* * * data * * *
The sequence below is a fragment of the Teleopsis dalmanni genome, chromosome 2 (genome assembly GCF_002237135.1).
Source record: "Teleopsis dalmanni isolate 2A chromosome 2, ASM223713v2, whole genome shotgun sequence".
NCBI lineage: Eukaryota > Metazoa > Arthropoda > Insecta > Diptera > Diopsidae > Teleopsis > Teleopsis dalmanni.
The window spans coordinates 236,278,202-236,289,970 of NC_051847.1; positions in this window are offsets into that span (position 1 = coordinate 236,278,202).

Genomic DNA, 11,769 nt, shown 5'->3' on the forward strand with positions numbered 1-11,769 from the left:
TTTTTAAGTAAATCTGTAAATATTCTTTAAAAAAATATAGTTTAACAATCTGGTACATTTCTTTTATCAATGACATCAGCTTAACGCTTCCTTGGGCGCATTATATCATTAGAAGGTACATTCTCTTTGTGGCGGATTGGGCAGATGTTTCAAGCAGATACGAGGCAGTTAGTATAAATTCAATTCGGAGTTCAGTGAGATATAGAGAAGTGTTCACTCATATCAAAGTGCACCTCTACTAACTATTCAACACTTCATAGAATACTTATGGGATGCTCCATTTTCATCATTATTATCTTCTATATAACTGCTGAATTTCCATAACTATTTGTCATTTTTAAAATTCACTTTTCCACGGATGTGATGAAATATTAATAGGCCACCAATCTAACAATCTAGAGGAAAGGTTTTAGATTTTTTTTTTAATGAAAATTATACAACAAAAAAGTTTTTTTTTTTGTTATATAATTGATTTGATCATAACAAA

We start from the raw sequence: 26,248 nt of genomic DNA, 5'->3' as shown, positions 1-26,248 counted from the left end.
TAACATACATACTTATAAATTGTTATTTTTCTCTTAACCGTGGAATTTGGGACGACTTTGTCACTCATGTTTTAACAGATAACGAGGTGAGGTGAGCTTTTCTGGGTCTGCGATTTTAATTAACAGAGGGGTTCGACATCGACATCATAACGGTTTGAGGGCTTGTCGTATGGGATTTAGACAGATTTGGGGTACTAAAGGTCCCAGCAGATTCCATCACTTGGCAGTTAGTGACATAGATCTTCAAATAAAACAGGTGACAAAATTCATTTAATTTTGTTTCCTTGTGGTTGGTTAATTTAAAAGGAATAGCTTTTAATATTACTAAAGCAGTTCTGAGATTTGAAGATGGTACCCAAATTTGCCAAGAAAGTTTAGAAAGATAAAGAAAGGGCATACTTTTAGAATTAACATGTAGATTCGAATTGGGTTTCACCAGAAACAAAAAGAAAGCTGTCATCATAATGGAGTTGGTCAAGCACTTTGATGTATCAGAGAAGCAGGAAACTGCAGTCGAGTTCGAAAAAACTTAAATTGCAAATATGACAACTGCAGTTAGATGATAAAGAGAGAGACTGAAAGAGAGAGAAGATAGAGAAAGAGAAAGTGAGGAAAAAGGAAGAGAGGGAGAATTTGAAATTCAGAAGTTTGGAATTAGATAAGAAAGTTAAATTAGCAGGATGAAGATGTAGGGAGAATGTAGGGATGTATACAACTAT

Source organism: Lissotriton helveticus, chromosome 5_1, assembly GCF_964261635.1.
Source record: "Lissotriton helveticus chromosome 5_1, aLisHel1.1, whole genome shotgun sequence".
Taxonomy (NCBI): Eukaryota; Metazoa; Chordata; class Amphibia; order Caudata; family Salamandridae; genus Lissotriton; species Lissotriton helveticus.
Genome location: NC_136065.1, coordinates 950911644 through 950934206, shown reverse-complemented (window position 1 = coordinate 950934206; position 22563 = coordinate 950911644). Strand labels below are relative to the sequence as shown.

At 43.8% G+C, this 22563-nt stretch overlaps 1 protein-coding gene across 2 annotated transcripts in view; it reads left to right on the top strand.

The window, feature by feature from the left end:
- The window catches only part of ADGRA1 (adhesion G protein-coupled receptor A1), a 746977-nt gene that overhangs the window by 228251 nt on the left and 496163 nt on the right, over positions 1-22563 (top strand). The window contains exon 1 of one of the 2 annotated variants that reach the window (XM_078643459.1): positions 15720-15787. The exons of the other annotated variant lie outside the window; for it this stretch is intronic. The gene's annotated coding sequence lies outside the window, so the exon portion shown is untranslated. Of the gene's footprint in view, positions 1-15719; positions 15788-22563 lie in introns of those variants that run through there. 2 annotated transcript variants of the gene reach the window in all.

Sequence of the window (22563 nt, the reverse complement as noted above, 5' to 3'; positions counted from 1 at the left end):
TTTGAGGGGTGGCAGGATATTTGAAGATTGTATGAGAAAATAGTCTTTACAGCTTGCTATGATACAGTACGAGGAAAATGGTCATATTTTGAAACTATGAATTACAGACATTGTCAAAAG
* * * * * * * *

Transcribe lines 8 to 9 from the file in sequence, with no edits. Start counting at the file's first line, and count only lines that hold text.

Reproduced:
TAACATACATACTTATAAATTGTTATTTTTCTCTTAACCGTGGAATTTGGGACGACTTTGTCACTCATGTTTTAACAGATAACGAGGTGAGGTGAGCTTTTCTGGGTCTGCGATTTTAATTAACAGAGGGGTTCGACATCGACATCATAACGGTTTGAGGGCTTGTCGTATGGGATTTAGACAGATTTGGGGTACTAAAGGTCCCAGCAGATTCCATCACTTGGCAGTTAGTGACATAGATCTTCAAATAAAACAGGTGACAAAATTCATTTAATTTTGTTTCCTTGTGGTTGGTTAATTTAAAAGGAATAGCTTTTAATATTACTAAAGCAGTTCTGAGATTTGAAGATGGTACCCAAATTTGCCAAGAAAGTTTAGAAAGATAAAGAAAGGGCATACTTTTAGAATTAACATGTAGATTCGAATTGGGTTTCACCAGAAACAAAAAGAAAGCTGTCATCATAATGGAGTTGGTCAAGCACTTTGATGTATCAGAGAAGCAGGAAACTGCAGTCGAGTTCGAAAAAACTTAAATTGCAAATATGACAACTGCAGTTAGATGATAAAGAGAGAGACTGAAAGAGAGAGAAGATAGAGAAAGAGAAAGTGAGGAAAAAGGAAGAGAGGGAGAATTTGAAATTCAGAAGTTTGGAATTAGATAAGAAAGTTAAATTAGCAGGATGAAGATGTAGGGAGAATGTAGGGATGTATACAACTAT

Source organism: Lissotriton helveticus, chromosome 5_1, assembly GCF_964261635.1.